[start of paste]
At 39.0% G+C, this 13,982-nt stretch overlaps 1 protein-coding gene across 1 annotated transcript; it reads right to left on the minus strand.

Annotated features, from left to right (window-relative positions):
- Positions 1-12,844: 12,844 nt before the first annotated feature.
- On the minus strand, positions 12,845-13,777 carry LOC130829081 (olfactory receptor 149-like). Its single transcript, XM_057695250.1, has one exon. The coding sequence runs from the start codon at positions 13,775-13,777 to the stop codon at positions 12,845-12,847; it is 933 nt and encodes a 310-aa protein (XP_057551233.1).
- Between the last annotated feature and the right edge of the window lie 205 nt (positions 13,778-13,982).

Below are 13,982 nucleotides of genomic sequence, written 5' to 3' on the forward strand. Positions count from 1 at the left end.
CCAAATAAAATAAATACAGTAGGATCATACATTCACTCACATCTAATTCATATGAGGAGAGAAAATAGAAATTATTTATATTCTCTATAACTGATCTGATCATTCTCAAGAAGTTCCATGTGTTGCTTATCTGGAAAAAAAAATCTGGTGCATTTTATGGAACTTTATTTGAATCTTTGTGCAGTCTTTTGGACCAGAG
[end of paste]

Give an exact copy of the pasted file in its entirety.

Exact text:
At 39.0% G+C, this 13,982-nt stretch overlaps 1 protein-coding gene across 1 annotated transcript; it reads right to left on the minus strand.

Annotated features, from left to right (window-relative positions):
- Positions 1-12,844: 12,844 nt before the first annotated feature.
- On the minus strand, positions 12,845-13,777 carry LOC130829081 (olfactory receptor 149-like). Its single transcript, XM_057695250.1, has one exon. The coding sequence runs from the start codon at positions 13,775-13,777 to the stop codon at positions 12,845-12,847; it is 933 nt and encodes a 310-aa protein (XP_057551233.1).
- Between the last annotated feature and the right edge of the window lie 205 nt (positions 13,778-13,982).

Below are 13,982 nucleotides of genomic sequence, written 5' to 3' on the forward strand. Positions count from 1 at the left end.
CCAAATAAAATAAATACAGTAGGATCATACATTCACTCACATCTAATTCATATGAGGAGAGAAAATAGAAATTATTTATATTCTCTATAACTGATCTGATCATTCTCAAGAAGTTCCATGTGTTGCTTATCTGGAAAAAAAAATCTGGTGCATTTTATGGAACTTTATTTGAATCTTTGTGCAGTCTTTTGGACCAGAG